Contrary to the lack of calf raises that powerlifters do, the calf muscles actually do have an important role within the squat. The calf muscles at certain degrees of knee flexion actually aid in knee extension, but more importantly for the topic today, the calf muscles help to stabilize your control of your center of gravity through plantar flexion. Above are 2 videos (CLICK HERE) of Demetria that are exactly a week apart, with her squatting 253lbs. on the left and 264lbs. on the right. On the left she struggled with allowing her center of mass to shift forward at the bottom, and that resulted in a lot of the shifting back and forth you see during the concentric. Versus on the right, I simply cued her to start with some slight big toe pressure to create a more active foot position and active plantar flexion from the get go. If you scroll to the next video, you can see the difference in her foot position in slo mo and the fairly notable difference in her foot control and maintenance of her center of mass. And if you scroll just another slide further (slides 3 through 6), I really dive into what it means to control your center of mass through active plantar flexion and the role of the calf within the squat.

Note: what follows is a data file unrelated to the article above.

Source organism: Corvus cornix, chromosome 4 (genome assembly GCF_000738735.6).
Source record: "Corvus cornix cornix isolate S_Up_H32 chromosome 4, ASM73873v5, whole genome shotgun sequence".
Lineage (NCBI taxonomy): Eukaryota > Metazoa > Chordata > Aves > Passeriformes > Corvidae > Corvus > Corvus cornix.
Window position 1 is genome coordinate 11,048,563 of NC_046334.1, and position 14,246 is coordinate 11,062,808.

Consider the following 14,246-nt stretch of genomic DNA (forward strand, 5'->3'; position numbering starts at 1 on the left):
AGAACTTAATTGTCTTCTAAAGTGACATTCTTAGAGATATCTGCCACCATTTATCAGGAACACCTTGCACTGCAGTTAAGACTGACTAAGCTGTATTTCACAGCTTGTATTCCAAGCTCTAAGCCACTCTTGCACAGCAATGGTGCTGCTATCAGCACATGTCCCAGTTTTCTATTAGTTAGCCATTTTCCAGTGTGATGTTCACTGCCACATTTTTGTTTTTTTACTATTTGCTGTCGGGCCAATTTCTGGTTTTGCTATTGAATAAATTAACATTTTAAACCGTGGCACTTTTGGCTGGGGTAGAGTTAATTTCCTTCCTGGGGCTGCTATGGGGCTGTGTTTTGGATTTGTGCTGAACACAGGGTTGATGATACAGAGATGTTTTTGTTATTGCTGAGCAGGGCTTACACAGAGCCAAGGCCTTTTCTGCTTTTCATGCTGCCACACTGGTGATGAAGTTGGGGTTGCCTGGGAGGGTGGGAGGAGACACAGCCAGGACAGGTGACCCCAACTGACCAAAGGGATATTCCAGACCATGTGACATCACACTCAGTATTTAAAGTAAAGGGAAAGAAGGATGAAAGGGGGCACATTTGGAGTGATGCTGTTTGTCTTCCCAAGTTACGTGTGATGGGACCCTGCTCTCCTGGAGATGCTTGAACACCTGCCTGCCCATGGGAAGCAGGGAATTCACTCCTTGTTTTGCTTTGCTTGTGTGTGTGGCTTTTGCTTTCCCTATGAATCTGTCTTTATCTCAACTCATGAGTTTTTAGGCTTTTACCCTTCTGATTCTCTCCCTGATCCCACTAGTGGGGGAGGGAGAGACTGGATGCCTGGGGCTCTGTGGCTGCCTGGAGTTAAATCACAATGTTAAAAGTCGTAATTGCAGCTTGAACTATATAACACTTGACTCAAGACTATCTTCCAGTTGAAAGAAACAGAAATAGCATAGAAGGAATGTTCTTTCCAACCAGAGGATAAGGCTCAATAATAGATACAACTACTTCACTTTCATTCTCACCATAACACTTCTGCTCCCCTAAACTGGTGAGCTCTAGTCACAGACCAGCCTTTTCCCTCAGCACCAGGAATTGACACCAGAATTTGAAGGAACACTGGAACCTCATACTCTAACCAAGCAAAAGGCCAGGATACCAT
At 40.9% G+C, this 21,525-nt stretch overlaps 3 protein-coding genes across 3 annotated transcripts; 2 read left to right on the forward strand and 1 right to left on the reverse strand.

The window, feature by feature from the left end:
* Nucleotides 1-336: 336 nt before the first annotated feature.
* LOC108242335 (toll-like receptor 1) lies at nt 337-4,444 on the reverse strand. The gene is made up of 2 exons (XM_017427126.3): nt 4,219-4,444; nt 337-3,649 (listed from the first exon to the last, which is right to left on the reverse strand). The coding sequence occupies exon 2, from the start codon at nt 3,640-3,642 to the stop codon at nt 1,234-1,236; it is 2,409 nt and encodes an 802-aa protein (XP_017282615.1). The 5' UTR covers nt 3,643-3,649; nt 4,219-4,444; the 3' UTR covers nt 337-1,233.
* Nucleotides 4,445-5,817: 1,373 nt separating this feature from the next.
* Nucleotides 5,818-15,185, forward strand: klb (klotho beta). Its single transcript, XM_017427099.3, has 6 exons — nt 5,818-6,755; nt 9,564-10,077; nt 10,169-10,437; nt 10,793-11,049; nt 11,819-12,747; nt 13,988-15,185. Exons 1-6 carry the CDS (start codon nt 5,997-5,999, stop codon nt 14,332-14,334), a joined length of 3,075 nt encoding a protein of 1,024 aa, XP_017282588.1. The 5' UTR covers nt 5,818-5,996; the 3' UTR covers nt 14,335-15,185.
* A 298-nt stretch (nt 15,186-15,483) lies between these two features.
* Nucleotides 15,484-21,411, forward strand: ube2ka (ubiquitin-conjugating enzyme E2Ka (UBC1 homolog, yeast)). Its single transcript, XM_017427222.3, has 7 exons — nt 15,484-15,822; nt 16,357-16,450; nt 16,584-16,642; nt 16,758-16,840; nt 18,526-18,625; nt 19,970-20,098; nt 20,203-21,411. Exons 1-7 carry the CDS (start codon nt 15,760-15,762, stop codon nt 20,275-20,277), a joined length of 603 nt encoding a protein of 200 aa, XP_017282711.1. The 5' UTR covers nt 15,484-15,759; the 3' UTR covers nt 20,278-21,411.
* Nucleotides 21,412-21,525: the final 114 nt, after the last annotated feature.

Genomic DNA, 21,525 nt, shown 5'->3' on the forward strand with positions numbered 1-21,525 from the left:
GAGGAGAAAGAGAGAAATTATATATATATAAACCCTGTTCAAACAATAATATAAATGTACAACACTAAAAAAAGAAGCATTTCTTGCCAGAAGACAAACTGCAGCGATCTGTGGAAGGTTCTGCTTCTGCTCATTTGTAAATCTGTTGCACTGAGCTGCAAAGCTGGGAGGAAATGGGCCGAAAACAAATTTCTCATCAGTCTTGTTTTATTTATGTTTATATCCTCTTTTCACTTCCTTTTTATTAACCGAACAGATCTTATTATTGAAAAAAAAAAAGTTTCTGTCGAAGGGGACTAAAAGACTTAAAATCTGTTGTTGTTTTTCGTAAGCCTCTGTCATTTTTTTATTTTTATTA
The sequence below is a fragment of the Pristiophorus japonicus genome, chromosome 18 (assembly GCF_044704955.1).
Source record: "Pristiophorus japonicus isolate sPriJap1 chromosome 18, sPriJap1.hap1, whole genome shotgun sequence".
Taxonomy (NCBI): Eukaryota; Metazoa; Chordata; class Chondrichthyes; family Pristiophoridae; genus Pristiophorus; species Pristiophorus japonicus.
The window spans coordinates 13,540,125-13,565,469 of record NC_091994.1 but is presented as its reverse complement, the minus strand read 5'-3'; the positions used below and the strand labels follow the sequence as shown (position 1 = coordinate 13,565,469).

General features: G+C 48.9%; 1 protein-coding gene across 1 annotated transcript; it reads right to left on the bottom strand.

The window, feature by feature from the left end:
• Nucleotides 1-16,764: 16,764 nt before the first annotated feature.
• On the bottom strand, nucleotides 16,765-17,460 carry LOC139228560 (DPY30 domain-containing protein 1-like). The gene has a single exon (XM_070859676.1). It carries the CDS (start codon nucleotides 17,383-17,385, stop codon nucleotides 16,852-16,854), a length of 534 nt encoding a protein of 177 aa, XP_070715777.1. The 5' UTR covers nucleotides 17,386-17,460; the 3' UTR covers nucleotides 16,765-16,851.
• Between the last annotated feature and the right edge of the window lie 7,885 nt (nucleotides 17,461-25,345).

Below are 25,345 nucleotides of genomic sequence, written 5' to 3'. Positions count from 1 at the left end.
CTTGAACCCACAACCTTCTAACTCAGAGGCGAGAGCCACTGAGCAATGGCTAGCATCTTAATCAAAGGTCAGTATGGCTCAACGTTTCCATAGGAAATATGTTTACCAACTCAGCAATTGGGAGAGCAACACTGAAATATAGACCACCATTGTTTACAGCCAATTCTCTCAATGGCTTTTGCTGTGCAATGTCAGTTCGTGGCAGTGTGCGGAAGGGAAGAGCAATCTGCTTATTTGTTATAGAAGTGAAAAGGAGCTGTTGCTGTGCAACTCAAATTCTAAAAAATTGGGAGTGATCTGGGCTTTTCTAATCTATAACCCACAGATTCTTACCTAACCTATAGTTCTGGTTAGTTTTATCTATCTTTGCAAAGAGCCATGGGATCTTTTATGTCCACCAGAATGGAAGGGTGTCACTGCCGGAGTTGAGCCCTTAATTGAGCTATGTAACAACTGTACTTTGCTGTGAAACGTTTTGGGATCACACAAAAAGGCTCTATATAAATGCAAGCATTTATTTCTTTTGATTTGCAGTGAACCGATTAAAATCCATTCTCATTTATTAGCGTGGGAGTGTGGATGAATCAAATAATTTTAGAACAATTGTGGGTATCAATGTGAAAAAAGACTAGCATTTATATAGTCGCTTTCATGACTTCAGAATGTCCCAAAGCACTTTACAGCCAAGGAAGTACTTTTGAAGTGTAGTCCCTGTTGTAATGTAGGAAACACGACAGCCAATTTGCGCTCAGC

Then from there, how do you apply this? For me I simply like the cue of some slight big toe pressure in your setup, and I cover this in great detail in my comprehensive guide to foot rooting video on YouTube (CLICK HERE). It does not need to be something that we overly cue, but more so just be conscious of how plantar flexion and the calf muscles can help in regards to stabilizing our position at the bottom of the squat. As I mentioned in one of my stories last week, if you had to choose to bias to the heel or to the toes, I’d likely prefer the toes. Because with the heel, we have nothing that can actively stabilize our position back to midfoot. But when we shift to our toes, we have the ability to stabilize through plantar flexion. Now does this mean you need to start doing 3 times a week frequency calf raises? Probably not (in my case maybe yes, they are twigs) but calf raises likely are a somewhat underutilized accessory movement for powerlifters considering the calf’s role. It’s something I haven’t really experimented with, but I’d be interested if someone has prioritized calf training and actually seen a difference in their squat. My guess is the impact would be minimal, in large part because the squat does strengthen the calf to a degree due to the active stabilization required.